It was Claude-Joseph Vernet, one of the key figures in the development of landscape painting, who extended the chromatic range and added fine details which seem implausible. As with van der Neer, he uses a combination of white moonlight and redder light from a fire. His Four Times of the Day series show idealised rather than real landscapes, but proved highly successful, and follow van Mander’s rules.
Early in his career, JMW Turner had great success with this nocturne of Fishermen at Sea in 1796, another view following van Mander to the letter, and with the combination of natural and artificial illumination.
The composition of this painting has long fascinated me, as I’m unsure whether the young Turner painted this from memory, or from sketches made in daylight. The view that he shows doesn’t actually exist, as the background is seen from a very different point from the rest of the painting. The distant land beyond the Needles should in reality be clear horizon, as this view looks south, out into the English Channel. As he couldn’t have seen this unless he was out in a boat, the likelihood of him making careful sketches from this viewpoint also seems low, and he almost certainly couldn’t have made them at night, or in such rough seas.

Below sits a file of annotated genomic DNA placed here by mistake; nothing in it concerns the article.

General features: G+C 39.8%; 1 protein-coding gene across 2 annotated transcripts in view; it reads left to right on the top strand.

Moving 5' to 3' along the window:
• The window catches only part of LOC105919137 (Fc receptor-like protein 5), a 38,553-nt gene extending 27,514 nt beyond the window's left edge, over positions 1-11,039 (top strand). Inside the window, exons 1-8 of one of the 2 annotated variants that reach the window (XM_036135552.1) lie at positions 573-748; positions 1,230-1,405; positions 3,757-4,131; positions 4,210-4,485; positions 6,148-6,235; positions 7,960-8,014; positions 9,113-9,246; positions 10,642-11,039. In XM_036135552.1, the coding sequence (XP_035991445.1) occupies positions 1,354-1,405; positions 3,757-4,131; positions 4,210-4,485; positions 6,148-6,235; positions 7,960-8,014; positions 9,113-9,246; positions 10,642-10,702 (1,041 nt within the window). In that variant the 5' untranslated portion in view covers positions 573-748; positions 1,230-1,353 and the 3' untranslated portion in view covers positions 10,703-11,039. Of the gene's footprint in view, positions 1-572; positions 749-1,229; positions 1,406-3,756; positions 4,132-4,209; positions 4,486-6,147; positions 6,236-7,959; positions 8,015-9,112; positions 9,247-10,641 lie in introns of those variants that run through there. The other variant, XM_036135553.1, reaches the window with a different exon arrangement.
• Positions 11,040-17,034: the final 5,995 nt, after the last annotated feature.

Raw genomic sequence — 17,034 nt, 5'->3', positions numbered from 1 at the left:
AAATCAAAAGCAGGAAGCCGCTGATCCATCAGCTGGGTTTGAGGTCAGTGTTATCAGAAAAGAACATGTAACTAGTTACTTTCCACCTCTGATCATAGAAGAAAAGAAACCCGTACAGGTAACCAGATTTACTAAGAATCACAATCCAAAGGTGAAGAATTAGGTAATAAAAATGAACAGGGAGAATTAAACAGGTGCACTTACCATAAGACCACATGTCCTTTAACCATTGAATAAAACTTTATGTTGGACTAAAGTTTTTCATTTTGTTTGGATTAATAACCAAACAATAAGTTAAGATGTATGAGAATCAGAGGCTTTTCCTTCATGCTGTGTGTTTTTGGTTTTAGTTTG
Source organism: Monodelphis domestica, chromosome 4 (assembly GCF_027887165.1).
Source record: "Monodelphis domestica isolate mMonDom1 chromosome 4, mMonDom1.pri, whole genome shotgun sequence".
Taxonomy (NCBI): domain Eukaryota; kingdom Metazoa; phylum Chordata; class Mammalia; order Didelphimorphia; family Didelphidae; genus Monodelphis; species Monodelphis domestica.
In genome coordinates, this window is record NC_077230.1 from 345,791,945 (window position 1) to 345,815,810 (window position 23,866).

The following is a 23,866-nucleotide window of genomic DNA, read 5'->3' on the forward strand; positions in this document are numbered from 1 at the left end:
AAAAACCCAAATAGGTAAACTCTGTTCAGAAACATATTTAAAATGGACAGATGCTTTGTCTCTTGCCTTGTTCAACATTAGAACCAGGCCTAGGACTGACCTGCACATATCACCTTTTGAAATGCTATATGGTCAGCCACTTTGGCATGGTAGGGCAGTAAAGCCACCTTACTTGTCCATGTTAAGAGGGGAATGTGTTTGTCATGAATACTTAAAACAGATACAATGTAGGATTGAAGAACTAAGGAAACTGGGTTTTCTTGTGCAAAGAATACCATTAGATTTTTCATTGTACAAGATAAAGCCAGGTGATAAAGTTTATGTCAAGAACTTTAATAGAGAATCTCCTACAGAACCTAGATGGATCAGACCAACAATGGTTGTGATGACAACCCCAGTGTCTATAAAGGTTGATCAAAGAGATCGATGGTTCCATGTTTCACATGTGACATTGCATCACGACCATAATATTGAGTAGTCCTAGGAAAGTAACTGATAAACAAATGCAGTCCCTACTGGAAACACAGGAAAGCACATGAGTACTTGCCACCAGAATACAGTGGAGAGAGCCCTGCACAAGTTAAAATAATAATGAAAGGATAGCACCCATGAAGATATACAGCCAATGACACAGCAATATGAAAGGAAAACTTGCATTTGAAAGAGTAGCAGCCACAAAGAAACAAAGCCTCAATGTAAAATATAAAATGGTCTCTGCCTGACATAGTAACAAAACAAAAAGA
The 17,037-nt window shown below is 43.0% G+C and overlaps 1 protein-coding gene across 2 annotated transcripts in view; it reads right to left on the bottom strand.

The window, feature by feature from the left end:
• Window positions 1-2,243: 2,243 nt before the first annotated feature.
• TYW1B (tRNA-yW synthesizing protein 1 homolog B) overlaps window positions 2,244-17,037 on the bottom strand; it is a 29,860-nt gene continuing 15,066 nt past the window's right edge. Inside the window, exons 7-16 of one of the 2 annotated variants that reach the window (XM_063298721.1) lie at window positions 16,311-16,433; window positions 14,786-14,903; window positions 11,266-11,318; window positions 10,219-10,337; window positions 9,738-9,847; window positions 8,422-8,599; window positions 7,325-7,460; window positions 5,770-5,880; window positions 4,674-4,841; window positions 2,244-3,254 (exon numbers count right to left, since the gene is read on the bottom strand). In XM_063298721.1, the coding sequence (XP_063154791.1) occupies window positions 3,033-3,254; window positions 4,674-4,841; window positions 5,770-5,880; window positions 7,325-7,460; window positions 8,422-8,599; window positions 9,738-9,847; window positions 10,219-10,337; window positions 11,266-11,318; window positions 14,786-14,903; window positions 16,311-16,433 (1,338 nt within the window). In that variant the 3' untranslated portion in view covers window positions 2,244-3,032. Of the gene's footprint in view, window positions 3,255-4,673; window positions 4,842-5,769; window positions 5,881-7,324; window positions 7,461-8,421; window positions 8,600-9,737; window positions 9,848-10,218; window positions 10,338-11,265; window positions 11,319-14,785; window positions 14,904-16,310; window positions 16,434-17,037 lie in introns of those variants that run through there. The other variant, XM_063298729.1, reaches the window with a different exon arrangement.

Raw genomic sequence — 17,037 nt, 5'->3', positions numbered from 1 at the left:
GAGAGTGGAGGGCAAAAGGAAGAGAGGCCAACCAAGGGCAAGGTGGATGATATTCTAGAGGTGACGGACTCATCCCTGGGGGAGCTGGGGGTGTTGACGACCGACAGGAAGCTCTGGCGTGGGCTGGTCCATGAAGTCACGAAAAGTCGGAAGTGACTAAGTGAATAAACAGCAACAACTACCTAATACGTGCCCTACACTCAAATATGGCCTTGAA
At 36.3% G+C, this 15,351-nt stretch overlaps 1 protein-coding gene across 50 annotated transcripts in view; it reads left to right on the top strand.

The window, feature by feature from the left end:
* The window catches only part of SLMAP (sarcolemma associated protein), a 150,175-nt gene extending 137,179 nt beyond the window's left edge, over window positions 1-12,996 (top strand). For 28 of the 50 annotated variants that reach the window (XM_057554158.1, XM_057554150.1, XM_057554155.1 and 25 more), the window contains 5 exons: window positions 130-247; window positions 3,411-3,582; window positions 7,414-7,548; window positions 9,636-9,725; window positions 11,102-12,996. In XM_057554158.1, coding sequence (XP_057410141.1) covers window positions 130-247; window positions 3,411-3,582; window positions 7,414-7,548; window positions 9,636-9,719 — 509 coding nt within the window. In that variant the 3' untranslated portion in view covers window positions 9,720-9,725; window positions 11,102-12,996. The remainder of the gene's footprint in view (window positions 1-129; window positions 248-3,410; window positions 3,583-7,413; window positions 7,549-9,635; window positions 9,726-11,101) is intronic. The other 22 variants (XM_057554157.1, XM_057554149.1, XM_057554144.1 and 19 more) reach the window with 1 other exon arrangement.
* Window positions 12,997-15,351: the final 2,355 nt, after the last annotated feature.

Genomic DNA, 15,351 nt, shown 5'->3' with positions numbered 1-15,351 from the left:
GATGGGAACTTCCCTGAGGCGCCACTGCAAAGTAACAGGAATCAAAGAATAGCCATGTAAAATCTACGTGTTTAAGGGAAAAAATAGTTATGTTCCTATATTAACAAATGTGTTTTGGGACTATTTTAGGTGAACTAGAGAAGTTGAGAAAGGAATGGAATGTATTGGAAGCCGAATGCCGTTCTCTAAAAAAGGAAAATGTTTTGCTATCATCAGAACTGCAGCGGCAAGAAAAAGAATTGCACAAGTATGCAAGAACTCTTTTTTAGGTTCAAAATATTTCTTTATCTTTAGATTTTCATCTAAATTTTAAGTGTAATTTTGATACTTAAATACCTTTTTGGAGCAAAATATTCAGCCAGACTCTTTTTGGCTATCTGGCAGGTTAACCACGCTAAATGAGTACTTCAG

Samuel Palmer’s eery nocturnes include The Harvest Moon (c 1833), showing many workers in a corn field under the light of a full moon, which is seen low in the sky and to the left of centre. Although highly effective, Palmer uses unrealistically high chroma and detail, and this is almost certainly based on a combination of daytime and nocturnal studies.